More Low-Carbon Energy News RINs,  Hardship Waiver,  RFS,  US DOE,  


    EPA Updates RFS "Hardship" Waiver Applications (Ind. Report)
    EPA,RFS
    Date: 2018-11-21
    On Nov. 16, the U.S. EPA released updated data on small refinery "hardship" waivers filed under the Renewable Fuel Standard (RFS) showing that no new petitions were filed or approved between Oct. 10 and Nov. 10. As of Nov. 10, the EPA has received 15 petitions seeking small refinery "hardship" waivers for the 2018 compliance year. All 15 petitions are still pending.

    For the 2017 compliance year, EPA received 36 small refinery petitions, 29 of which were approved and 7 are still pending. The 29 petitions approved to date have exempted approximately 1.46 billion renewable identification numbers (RINs), or approximately 13.62 billion gallons of gasoline and diesel from meeting the RFS blending targets.

    For compliance year 2016, the EPA received 20 small refinery petitions, with 19 approved to date and one still pending. The 19 approved petitions have exempted approximately 790 RINs, or 7.84 billion gallons of gasoline and diesel from meeting RFS blending targets.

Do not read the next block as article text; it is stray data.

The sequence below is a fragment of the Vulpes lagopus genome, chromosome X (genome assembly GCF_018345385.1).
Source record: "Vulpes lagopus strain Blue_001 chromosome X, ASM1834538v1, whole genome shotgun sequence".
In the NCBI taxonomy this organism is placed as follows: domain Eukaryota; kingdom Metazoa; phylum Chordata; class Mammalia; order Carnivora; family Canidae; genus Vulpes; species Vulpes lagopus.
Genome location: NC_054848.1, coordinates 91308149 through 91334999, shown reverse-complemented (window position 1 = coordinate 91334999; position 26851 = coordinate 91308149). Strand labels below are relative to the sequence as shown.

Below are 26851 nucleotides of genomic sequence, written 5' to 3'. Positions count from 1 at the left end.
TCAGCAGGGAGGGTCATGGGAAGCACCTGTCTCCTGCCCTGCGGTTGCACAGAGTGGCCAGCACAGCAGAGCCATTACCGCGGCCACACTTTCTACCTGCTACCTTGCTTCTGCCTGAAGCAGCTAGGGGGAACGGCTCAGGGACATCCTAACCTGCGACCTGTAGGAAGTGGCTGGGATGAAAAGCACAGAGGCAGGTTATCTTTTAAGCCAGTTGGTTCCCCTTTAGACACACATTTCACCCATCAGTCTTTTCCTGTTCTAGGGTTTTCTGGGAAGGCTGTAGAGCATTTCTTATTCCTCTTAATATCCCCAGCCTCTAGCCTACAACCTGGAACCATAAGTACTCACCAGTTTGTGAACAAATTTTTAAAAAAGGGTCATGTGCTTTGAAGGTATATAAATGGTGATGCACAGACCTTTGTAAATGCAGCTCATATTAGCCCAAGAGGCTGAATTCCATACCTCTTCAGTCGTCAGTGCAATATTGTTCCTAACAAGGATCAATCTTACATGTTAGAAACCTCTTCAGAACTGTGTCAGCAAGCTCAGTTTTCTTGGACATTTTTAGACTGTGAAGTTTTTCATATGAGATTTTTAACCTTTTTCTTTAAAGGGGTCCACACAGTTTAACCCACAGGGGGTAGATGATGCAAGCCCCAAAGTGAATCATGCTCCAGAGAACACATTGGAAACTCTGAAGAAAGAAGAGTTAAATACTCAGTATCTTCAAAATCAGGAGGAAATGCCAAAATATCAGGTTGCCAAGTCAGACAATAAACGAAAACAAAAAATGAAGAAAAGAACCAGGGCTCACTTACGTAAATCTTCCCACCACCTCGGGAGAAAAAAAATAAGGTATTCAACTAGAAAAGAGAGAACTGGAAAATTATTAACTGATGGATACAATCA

The EPA is expected to update data on small refinery hardship waivers monthly, with the next updated expected to be released in mid-December.

    As previously noted, "hardship waivers" were intended for refineries producing 75,000 bpd or less and suffered "disproportionate economic hardship" from the costs of RFS compliance. The waiver frees the refineries from an obligation to provide the EPA with biofuels credits proving compliance. (Source: US EPA, 16 Nov., 2018)

    More Low-Carbon Energy News RFS,  Hardship Waiver,  ,  


    Calif. Q2 Renewable Diesel Supply Tops 100Mn Gal. (Ind. Report)
    California ARB
    Date: 2018-11-16
    The U.S. Energy Information Administration (EIA) is reporting that in an effort to meet the state's Low Carbon Fuel Standard (LCFS), California has increased its net supply of renewable "green" diesel, reaching 100 million gallons during Q2, 2018 -- 10.1 pct of the total diesel supplied to California during the quarter.

    Administered by the California Air Resources Board (CARB), LCFS aims to incrementally decrease the carbon intensity of gasoline and diesel fuel by at least 10 pct by 2020 relative to a 2010 baseline.

    Under the state's LCFS, petroleum refiners, gasoline and diesel importers, and transportation fuel wholesales are required to either produce low carbon fuels or purchase credits to demonstrate compliance. But while under the RFS, both biodiesel and renewable diesel meet a 50 pct GHG reduction threshold (and are eligible to generate biomass-based diesel RINs), LCFS uses a measurement called carbon intensity (CI).